It got even harder to be a low-income woman in Texas over the weekend. Following a federal appeals court ruling on Friday that will leave the state with just nine abortion clinics, Gov. Greg Abbott signed a budget proposal that will effectively oust Planned Parenthood from Texas' Breast and Cervical Cancer Services program, which provides cancer screenings for uninsured, low-income women.
Abbott's anticipated move marks a win for Texas conservatives, who have tried repeatedly to eliminate all taxpayer funding for Planned Parenthood in an effort to further reduce abortion access in the state. The organization has already been targeted with regard to cancer screenings before, with state lawmakers prohibiting the nearly two dozen clinics involved in the screening program from accepting taxpayer dollars if they also provide abortion services. In accordance with the budget provision the governor signed off on Saturday, any clinics affiliated with abortion providers will no longer receive funding for cancer screening services.
“It’s really incredible how low the governor and some of the state legislators will go when you start throwing women out of cancer screening programs and making it impossible for them to continue to go get services where they have before,” Planned Parenthood Federation of America president Cecile Richards told the Texas Tribune.
Antiabortion advocates of the measure, however, have lauded the move to effectively cut off low-income Texans' access to basic, live-saving healthcare. Joe Pojman, executive director of the anti-choice group Texas Alliance for Life, called Abbott's endorsement a "big victory."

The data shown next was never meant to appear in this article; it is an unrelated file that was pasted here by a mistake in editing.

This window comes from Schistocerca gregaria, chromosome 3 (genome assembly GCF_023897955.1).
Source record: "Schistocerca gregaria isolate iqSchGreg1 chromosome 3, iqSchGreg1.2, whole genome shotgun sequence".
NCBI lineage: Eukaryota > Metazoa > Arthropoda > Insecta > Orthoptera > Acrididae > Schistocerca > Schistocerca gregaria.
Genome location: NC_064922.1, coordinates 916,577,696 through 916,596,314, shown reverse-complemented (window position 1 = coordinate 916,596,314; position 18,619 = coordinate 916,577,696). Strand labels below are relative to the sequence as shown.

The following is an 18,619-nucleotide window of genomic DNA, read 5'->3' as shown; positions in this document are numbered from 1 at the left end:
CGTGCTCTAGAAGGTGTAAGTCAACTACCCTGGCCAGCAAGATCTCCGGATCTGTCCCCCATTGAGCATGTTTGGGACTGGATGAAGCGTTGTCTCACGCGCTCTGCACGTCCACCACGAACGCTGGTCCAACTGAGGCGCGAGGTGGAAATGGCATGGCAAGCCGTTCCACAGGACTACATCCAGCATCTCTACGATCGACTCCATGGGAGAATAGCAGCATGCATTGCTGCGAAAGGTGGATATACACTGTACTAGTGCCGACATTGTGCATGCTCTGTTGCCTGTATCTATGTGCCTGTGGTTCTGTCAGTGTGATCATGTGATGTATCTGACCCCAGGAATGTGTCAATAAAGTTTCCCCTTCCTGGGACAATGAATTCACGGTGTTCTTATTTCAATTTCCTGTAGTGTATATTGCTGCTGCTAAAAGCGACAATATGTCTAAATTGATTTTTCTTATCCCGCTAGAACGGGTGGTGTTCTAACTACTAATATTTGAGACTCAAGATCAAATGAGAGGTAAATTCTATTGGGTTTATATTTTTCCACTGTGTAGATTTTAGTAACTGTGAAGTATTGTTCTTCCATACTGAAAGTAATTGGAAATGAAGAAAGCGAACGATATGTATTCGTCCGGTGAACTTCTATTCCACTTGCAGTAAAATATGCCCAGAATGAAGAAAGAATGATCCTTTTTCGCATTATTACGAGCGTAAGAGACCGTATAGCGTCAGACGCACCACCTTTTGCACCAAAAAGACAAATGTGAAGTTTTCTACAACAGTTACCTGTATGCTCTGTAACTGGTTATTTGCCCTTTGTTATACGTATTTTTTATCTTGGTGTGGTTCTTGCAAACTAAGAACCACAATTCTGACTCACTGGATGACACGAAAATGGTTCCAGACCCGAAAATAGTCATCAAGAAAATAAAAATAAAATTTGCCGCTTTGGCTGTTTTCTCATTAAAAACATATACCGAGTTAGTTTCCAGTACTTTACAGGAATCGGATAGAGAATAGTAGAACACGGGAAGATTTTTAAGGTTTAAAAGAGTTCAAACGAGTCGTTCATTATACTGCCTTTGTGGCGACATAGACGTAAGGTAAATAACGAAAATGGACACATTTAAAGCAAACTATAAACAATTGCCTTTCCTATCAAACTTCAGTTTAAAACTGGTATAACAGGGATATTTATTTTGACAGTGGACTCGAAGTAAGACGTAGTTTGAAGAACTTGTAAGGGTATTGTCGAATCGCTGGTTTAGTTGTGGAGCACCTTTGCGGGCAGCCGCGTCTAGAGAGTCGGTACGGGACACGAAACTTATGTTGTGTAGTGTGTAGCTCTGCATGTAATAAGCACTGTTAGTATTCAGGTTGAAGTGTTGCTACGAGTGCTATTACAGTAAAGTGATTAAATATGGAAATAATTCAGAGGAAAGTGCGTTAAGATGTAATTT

“We think the money is far better spent on the numerous alternative providers that are available throughout Texas,” Pojman told the Tribune. “I don't think that [Planned Parenthood] will be missed at all when they leave the program, because there’s such a vast network of providers -- many of whom provide a far higher level of services.”
According to recent estimates, Planned Parenthood provides cancer screenings, often an entry point for other much-needed healthcare services, to 10 percent of the 33,000-plus women currently enrolled in the Breast and Cervical Cancer Services program. Last year, the organization received an estimated $1.2 million in funding, some of which might still go to some Planned Parenthood clinics should the program fail to find other cancer screening providers in certain parts of the state.
More from the Texas Tribune:
The Breast and Cervical Cancer Services provision in the budget nixes some of the last taxpayer dollars Planned Parenthood received in Texas. The Republican-led Legislature in 2011 slashed the state’s budget for family planning by two-thirds in an effort to keep health providers even loosely affiliated with abortion providers, namely Planned Parenthood, from receiving state tax dollars.
Ejecting Planned Parenthood from the joint state-federal Medicaid Women’s Health Program cost the state a $9-to-$1 match from the federal government. That forced state health officials to relaunch the program as the state-financed Texas Women’s Health Program to keep Planned Parenthood out.
But some Planned Parenthood affiliates continued to receive dollars from the Breast and Cervical Cancer Services program, which is primarily funded by federal money. In fiscal year 2014, funding for the program included $7.8 million from the federal government and $2.4 million from the state.